Commentaries - February 2013
from Michael Hennessey’s “A Life, Spliced: On the Early Tapeworks of Charles Bernstein,” published in The Salt Companion to Charles Bernstein, edited by William Allegrezza, Salt Publishing, 2012.
“I am a recording instrument” — William S. Burroughs, Naked Lunch 
“Oh Charles, how could you be so cruel. Charles turn that magadget off … I'm gonna get my own tape recorder and I'm gonna tape your conversations Charles.” — Bernstein’s mother, Sherry (from “#4: a portrait of one being in family living”)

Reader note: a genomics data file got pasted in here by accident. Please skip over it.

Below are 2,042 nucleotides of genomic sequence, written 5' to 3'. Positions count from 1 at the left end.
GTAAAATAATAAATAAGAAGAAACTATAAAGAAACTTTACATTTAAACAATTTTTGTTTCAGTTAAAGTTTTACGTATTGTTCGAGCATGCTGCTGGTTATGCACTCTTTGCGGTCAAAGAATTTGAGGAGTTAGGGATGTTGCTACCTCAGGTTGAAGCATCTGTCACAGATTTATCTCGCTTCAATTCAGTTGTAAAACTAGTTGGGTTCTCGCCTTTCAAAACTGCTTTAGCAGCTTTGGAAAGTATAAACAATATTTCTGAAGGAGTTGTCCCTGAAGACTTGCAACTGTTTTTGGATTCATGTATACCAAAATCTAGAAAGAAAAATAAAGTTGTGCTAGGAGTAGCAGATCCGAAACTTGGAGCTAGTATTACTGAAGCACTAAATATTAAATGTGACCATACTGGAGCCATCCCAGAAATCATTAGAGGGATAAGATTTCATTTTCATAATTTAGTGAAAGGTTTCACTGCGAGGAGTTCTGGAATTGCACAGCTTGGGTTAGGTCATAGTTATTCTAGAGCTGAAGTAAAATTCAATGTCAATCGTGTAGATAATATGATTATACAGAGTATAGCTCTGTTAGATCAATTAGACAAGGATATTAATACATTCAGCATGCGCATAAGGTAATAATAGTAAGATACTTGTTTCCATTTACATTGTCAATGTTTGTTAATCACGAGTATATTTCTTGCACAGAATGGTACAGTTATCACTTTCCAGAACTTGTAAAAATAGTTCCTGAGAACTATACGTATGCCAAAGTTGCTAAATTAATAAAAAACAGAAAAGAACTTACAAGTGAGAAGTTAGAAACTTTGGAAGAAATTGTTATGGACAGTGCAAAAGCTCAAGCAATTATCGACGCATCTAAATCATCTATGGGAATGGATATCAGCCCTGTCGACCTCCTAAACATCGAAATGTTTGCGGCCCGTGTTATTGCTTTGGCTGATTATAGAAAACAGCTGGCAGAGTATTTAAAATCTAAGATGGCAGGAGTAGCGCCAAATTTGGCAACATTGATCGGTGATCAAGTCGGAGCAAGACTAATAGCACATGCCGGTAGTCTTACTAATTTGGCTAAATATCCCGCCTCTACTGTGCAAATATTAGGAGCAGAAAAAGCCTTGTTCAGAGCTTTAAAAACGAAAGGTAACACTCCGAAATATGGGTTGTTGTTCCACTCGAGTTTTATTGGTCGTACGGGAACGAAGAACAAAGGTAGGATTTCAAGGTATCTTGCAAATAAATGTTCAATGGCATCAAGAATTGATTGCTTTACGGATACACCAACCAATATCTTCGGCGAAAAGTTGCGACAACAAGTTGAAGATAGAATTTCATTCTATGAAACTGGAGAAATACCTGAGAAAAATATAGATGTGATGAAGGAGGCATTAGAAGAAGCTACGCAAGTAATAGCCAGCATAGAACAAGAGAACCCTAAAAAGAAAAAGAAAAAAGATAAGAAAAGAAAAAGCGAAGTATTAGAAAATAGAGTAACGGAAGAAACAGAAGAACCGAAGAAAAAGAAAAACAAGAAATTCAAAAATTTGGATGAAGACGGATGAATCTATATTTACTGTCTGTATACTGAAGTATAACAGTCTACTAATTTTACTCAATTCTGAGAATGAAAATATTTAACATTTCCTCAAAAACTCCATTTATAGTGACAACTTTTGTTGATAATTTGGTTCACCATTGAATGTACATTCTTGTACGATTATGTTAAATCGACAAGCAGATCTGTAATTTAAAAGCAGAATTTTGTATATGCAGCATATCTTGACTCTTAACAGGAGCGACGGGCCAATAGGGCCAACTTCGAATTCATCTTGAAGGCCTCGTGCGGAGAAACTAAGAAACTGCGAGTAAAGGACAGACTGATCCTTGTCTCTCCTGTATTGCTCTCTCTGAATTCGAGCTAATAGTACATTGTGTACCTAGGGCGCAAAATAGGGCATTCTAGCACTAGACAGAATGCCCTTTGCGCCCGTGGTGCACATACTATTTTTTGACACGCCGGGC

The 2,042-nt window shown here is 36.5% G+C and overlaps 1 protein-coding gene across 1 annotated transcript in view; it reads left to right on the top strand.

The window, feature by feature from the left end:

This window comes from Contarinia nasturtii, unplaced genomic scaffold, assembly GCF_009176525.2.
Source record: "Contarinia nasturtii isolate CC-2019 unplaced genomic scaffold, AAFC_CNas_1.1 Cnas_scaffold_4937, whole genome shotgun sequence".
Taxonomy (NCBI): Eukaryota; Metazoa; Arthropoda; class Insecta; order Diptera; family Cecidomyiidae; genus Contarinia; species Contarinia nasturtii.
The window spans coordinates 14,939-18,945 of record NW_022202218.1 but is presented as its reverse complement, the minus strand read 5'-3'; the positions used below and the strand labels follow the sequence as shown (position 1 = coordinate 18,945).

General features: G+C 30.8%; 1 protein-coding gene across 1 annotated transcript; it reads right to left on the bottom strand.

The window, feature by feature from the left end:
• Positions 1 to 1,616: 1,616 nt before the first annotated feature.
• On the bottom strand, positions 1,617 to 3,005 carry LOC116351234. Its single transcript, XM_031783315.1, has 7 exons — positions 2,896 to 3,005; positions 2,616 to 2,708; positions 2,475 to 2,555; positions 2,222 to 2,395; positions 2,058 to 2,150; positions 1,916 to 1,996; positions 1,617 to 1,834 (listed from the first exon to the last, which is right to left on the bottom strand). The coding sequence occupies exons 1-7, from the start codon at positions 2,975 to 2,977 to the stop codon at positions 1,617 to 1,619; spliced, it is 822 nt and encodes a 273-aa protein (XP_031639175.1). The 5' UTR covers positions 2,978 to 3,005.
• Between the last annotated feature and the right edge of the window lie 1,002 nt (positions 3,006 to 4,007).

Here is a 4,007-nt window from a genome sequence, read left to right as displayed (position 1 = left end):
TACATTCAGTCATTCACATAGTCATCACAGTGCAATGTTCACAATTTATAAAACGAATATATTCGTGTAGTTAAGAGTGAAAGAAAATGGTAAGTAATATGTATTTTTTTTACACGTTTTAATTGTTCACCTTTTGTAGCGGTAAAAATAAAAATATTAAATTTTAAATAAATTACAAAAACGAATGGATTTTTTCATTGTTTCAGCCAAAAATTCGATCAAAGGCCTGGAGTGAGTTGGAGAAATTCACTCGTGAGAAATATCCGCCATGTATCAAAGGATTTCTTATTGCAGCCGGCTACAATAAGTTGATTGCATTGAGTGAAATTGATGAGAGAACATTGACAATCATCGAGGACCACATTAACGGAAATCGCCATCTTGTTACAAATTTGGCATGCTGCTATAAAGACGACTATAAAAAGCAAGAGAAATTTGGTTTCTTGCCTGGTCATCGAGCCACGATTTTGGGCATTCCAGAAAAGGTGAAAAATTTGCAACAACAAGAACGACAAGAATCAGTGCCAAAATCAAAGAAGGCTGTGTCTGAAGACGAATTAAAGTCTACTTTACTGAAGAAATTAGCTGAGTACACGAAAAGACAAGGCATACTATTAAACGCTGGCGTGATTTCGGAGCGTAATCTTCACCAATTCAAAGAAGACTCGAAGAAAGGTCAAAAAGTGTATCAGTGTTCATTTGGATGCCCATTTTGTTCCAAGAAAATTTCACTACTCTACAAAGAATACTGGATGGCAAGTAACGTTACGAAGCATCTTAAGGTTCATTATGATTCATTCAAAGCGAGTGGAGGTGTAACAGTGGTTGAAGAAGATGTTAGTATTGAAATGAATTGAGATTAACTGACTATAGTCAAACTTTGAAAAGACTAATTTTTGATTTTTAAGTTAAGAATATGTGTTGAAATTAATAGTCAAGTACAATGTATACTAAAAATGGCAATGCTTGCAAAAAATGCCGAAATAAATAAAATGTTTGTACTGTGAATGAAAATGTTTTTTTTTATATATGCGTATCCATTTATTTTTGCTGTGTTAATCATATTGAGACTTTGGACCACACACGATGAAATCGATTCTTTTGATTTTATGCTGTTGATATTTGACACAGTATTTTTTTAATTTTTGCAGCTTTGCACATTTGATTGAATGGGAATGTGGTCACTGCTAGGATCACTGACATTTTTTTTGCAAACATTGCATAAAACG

More than thirty-five years after the release of his first book, Asylums, Charles Bernstein is justifiably recognized as one of America’s most influential living poets — a fact attested to by his recent career-spanning collection, All the Whiskey in Heaven: Selected Poems (Farrar, Strauss and Giroux, 2010). While, as a pioneer of Language Writing, Bernstein has made significant contributions to contemporary poetics, his work as a scholar, editor, curator and pedagogue are perhaps of equal, if not greater, importance, and indeed, all of these discrete facets work together in a complementary fashion to construct his overall aesthetic, which is equally a product of numerous extra-literary cultural interests including music, film, drama and the visual arts.